The Carchive: '74 Ford Econoline vans

The last time we visited the Ford section of The Carchive, it was to take a glimpse at a car that Ford didn’t have the faintest idea how to market. It was the European Ford Fusion, a car that came some way short of appealing to the people it to whom it should. Today’s helping from the venerable vault of vehicles is rather more straightforward.
I do love a vehicle with an earnest name, and Econoline is one of the best – although GMC’s Value Van was pretty good, too. Here’s a slim sales brochure for the ’74 version.

“You made it the first choice van because we make it the way you want it”
I’m not really qualified to agree or disagree with the above, but I do remember vividly the first time I saw one of these. It was in Diamonds are Forever, Sean Connery’s last outing as James Bond if you exclude the bizarre parallel-franchise Never say Never Again.
I remember noting that, from the rear three quarters it looked barely any different to any other American Ford van. But then, when I got a view of the front of the thing; what on Earth happened? It looked like there was about eighteen inches of bodywork missing.

“More loadspace, less roadspace”
’74 was the last year for this variety of Econoline, before it moved to a full-frame chassis and grew a little in every dimension. Until then, Ford would make the very most of what it had, and sing the virtues of the Van’s compact nature.
The longer version was named SuperVan, and had a loadspace that was over ten feet long – which meant that driver and passenger were crammed into a space less than six feet long. Heavy-duty E300 models could haul loads of 4,250lbs.

“Smooth, sure and strong”
Hauling that much mass would require engines to suit, and the ’74 Econoline could offer a 240 or 300 ci six-cylinder or a 302 ci V8, both running on gas, of course. With the latter in situ between the driver and passenger, I can’t imagine that the Econoline was an especially relaxing vehicle to travel in. Despite this, a Club Wagon passenger version was offered as with later E-Series vehicles.
There were several ways you could fancy your van up a bit – deluxe options included a factory air-conditioning setup, the hilariously named Cruise-O-Matic (can you imagine Ford using a name like that today?) automatic transmission and upgraded heaters and defrosters. I suspect that ‘custom’ trim was very much necessary for any kind of comfort.
“Pick a package or mix and match”
As ever, the genius of the Econoline was the fact that it wasn’t a one-size-fits all deal. You could pick from various custom fit-out kits to suit plumbers, dry cleaners, TV service dudes, butchers, bakers, candlestick makers, the lot. And that’s before you get to the chassis cab and camper specials, onto which your body of choice could be slung upon the back.
The Econoline was, then and now, a remarkably similar package to our own Ford Transit. Except we never got a five litre V8.
(All images are of original manufacturer publicity materials, photographed by me. Copyright remains property of Ford Motor Company. And your Transits STILL have bigger engines than ours)

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12 responses to “The Carchive: '74 Ford Econoline vans”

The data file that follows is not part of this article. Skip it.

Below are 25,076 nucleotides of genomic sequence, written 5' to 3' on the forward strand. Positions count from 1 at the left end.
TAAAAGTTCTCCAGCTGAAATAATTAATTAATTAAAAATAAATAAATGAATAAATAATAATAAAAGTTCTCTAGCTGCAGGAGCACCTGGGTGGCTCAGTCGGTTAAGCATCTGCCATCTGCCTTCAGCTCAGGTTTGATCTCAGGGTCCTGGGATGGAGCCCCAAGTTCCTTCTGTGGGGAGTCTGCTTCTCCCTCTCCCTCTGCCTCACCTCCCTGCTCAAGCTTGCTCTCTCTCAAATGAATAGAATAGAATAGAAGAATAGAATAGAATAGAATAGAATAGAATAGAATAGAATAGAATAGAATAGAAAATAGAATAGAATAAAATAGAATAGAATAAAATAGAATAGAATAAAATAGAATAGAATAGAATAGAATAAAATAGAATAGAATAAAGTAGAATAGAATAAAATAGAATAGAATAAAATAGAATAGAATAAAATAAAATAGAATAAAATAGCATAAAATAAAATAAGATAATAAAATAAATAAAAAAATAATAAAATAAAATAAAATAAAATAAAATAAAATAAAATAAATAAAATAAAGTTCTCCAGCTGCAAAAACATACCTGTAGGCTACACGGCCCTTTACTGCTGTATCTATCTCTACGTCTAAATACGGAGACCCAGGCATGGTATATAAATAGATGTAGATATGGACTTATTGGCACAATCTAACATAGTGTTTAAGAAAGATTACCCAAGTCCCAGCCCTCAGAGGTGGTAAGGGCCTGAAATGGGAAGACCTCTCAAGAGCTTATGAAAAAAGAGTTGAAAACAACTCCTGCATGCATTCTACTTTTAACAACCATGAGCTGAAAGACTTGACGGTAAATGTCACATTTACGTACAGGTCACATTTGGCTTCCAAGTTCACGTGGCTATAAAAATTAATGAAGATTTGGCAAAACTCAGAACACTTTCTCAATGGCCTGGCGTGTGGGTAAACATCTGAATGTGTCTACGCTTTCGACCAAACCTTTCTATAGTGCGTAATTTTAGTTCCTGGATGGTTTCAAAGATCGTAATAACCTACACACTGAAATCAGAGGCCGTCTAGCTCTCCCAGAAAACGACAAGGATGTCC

1. salguod Avatar

    Can I imagine Ford using the language of the day to come up with a clever name to promote some new hardware that will likely sound quaint in 40 years? Maybe.
    Also, my 1960 Thunderbird has a Cruise-O-Matic in it.

    1. Rust-MyEnemy Avatar

      Ha! I’m sure the ’60s naming convention would be something more like “Supa-conomy” or “Thirst-B-Gone”

      1. salguod Avatar

        Well, Olds did a Turbo in ’62-’63, but didn’t promote it for economy. They called it “Jetfire” and it used “Turbo Rocket Fluid”×503.jpg

        1. Rust-MyEnemy Avatar

          You guys have always been bettet at marketing than us. The Big Three were really good at selling the glamour of the Jet Age in the early 60s, while British car companies chose rather more staid references, such as Westminster, Cambridge, Oxford. Great.

          1. mdharrell Avatar

            For the North American market the Cambridge was rebadged as the Cambrian. As a geologist, I approve.
            By the way, my first reading of your comment made me want to own an Austin Great. I assume it would be similar to a Morris Major.

          2. Rust-MyEnemy Avatar

            Indeed. Also, the fact that you guys are “bettet” is yet further evidence that I’ve not yet fully mastered the art of single-finger typing on a 5-inch touchscreen.

      2. mdharrell Avatar

        Here’s a fine example of their ’50s naming convention:

  2. Van_Sarockin Avatar

    This Econoline version pushed the engine out front beyond the windshield, and the front axle. The engines were quite a pain to work on, even though the doghouse console would unclimbed and could be wrestled out of the way.
    The original version was a front mid-engined(ish) setup, with the engine between the front seats, and serving as a jump seat or storage area.

    1. outback_ute Avatar

      Yes, and then they presumably discovered that the driver and passenger had legs!

      1. Van_Sarockin Avatar

        Meat bags provide excellent protection for the engine.
        Knowing that the crumple zone starts at your knees, really helps to keep your attention focused on your driving.

        1. outback_ute Avatar

          Older forward-control Japanese vans are worse still, I’m not disappointed to have only limited seat-time. A coworker years ago broke bones in his foot after a relatively low-speed accident in a Mazda van.

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